News & Announcements

Weil and Legal Aid Society Settle Lawsuit Against City on Behalf of Domestic Violence Survivors

Weil and The Legal Aid Society settled a lawsuit against the New York City Department of Housing and Preservation (HPD). In this litigation brought on behalf of B.D., a survivor of domestic violence, Weil and Legal Aid challenged HPD’s practice of excluding domestic violence survivors from Section 8 voucher “bifurcation” hearings that determine whether or not a survivor is able to stay in their home. Weil served as counsel throughout the litigation and helped negotiate the settlement.

In New York City, HPD administers a Housing Choice Voucher Program (Section 8), which provides assistance to eligible low- and moderate-income families to rent housing in the private market. As the lawsuit alleged, when survivors reported instances of domestic violence to HPD, only the abusers were notified of their due process rights. The city provided abusers with official notice of the bifurcation hearing and an opportunity to share their side of the story. But HPD did not notify plaintiff B.D. and other survivors of the bifurcation hearings, depriving survivors of an opportunity to be heard.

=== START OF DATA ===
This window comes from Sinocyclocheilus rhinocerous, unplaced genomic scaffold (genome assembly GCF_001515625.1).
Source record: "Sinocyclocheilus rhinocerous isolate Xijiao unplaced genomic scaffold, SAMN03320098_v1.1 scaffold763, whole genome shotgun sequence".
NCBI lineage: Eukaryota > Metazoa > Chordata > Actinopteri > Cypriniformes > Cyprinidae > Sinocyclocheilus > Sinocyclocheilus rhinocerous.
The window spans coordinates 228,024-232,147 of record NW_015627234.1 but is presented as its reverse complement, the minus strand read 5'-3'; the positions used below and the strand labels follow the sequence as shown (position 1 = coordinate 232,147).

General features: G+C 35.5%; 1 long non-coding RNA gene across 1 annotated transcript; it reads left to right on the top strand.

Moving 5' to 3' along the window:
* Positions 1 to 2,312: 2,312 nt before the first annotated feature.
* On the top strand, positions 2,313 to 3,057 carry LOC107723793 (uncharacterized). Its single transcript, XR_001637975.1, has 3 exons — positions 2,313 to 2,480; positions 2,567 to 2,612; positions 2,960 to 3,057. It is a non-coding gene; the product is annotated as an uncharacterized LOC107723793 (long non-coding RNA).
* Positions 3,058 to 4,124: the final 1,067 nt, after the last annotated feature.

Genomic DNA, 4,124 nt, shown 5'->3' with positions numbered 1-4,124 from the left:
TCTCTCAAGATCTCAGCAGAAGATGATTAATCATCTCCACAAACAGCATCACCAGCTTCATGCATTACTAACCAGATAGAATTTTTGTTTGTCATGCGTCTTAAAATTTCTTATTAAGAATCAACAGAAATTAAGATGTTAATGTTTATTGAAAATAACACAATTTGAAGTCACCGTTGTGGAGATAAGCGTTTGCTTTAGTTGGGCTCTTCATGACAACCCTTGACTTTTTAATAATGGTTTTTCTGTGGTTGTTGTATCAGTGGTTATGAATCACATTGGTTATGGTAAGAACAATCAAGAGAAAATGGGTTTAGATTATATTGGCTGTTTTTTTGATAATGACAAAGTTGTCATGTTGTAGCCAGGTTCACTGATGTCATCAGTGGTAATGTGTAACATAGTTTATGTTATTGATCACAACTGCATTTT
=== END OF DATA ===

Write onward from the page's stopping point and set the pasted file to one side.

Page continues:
Weil and Legal Aid argued that the Violence Against Women Act provides survivors a property interest in Section 8 vouchers, even when the voucher lists only the abuser as head of household, and that this policy violated survivors’ due process rights under the U.S. Constitution and Fair Housing Act.

Per the terms of the settlement, HPD agreed to create a new Section 8 voucher preference category for domestic violence survivors. This preference category enables a survivor to obtain a new voucher in their own name without waiting for HPD to hold hearings and terminate the abuser’s Section 8 voucher. This policy change helps hundreds of New Yorkers who have been unable to secure housing while escaping their abusers.

Colin McGrath, a Litigation associate, prepared and argued the briefing. The Weil team also included partners Diane Sullivan and David Singh and associates Frank Ungerer and Daniel Wiesenfeld.

Legalese